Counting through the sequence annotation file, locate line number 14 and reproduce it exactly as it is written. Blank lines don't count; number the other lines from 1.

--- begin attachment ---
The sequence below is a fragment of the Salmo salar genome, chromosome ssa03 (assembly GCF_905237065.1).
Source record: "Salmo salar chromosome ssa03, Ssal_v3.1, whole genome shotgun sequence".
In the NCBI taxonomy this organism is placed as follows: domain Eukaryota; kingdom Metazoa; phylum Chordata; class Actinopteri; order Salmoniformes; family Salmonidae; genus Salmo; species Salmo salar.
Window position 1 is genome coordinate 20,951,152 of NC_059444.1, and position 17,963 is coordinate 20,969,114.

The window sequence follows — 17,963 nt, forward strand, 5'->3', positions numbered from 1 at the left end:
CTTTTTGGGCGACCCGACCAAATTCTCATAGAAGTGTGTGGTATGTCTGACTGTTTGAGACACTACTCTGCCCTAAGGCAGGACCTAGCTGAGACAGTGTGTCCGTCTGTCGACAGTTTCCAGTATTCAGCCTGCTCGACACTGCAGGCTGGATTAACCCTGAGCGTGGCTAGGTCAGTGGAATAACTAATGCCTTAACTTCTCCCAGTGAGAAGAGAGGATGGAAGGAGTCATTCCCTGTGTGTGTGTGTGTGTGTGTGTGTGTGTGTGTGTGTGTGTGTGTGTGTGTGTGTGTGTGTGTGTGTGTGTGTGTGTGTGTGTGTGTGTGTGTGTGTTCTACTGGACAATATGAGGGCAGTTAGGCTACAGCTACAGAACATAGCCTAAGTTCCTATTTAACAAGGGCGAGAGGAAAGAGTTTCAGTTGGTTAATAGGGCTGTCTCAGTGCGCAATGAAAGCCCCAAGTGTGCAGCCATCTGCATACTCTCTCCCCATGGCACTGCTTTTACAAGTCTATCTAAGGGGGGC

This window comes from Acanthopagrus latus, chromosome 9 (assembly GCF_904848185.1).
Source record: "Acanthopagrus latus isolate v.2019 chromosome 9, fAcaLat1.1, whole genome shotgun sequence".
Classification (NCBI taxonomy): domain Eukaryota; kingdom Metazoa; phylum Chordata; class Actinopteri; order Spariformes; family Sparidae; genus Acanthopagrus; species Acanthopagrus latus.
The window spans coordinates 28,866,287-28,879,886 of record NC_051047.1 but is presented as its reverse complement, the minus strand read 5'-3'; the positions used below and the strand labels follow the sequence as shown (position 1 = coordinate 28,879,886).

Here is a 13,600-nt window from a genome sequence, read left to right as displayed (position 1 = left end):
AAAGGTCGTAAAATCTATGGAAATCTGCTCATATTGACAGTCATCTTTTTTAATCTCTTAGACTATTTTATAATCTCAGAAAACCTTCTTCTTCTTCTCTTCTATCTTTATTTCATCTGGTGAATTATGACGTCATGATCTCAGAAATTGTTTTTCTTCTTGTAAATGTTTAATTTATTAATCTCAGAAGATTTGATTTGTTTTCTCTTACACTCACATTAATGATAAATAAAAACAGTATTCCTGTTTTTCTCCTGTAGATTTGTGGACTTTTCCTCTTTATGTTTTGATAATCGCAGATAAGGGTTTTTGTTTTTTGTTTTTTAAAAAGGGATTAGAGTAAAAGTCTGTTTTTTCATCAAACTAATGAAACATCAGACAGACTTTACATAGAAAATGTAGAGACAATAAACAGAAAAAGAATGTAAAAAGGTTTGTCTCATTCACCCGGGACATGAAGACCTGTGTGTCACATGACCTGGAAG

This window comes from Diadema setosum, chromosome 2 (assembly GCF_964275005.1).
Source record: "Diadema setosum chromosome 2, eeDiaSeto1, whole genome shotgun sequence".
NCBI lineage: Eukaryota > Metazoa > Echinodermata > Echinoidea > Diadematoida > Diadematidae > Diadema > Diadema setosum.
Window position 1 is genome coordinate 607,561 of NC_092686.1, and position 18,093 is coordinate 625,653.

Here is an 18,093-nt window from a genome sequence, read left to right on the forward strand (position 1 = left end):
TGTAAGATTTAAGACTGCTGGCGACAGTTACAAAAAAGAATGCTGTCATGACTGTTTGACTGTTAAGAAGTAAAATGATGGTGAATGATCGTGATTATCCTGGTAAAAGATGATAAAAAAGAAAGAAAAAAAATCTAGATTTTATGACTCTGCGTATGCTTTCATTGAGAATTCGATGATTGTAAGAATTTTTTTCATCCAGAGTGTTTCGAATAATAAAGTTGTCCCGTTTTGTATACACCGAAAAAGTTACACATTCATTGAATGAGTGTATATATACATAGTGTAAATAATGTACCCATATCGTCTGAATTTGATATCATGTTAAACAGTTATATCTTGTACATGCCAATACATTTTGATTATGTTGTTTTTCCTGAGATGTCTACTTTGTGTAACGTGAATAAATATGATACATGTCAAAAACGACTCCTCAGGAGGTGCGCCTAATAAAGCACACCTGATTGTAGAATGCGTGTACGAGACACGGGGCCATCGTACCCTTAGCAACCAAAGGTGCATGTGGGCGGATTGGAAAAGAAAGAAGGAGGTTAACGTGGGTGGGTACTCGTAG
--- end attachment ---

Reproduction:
Source record: "Diadema setosum chromosome 2, eeDiaSeto1, whole genome shotgun sequence".